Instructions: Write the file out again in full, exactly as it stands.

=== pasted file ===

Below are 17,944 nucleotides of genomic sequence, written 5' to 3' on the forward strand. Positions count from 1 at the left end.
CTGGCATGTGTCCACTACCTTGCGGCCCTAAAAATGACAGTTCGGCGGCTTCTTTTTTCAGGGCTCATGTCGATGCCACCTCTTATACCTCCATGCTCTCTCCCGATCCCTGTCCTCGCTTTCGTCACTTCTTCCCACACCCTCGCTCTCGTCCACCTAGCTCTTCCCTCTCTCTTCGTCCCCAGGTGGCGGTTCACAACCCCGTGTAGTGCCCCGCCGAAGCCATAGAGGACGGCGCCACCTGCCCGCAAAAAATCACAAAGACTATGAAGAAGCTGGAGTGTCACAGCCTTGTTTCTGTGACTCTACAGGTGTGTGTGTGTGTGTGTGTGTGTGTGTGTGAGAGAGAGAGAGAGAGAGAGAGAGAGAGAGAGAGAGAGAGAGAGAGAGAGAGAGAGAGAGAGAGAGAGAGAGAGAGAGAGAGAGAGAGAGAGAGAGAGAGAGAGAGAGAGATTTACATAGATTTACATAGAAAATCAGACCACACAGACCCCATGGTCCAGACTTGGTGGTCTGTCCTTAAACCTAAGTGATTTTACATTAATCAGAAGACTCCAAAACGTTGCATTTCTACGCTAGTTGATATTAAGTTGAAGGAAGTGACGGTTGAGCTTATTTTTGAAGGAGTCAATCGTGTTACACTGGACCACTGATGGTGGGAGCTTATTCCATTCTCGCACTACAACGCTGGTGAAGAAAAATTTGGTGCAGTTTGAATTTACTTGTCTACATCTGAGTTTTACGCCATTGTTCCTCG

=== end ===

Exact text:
Below are 17,944 nucleotides of genomic sequence, written 5' to 3' on the forward strand. Positions count from 1 at the left end.
CTGGCATGTGTCCACTACCTTGCGGCCCTAAAAATGACAGTTCGGCGGCTTCTTTTTTCAGGGCTCATGTCGATGCCACCTCTTATACCTCCATGCTCTCTCCCGATCCCTGTCCTCGCTTTCGTCACTTCTTCCCACACCCTCGCTCTCGTCCACCTAGCTCTTCCCTCTCTCTTCGTCCCCAGGTGGCGGTTCACAACCCCGTGTAGTGCCCCGCCGAAGCCATAGAGGACGGCGCCACCTGCCCGCAAAAAATCACAAAGACTATGAAGAAGCTGGAGTGTCACAGCCTTGTTTCTGTGACTCTACAGGTGTGTGTGTGTGTGTGTGTGTGTGTGTGTGAGAGAGAGAGAGAGAGAGAGAGAGAGAGAGAGAGAGAGAGAGAGAGAGAGAGAGAGAGAGAGAGAGAGAGAGAGAGAGAGAGAGAGAGAGAGAGAGAGAGAGAGAGAGAGATTTACATAGATTTACATAGAAAATCAGACCACACAGACCCCATGGTCCAGACTTGGTGGTCTGTCCTTAAACCTAAGTGATTTTACATTAATCAGAAGACTCCAAAACGTTGCATTTCTACGCTAGTTGATATTAAGTTGAAGGAAGTGACGGTTGAGCTTATTTTTGAAGGAGTCAATCGTGTTACACTGGACCACTGATGGTGGGAGCTTATTCCATTCTCGCACTACAACGCTGGTGAAGAAAAATTTGGTGCAGTTTGAATTTACTTGTCTACATCTGAGTTTTACGCCATTGTTCCTCG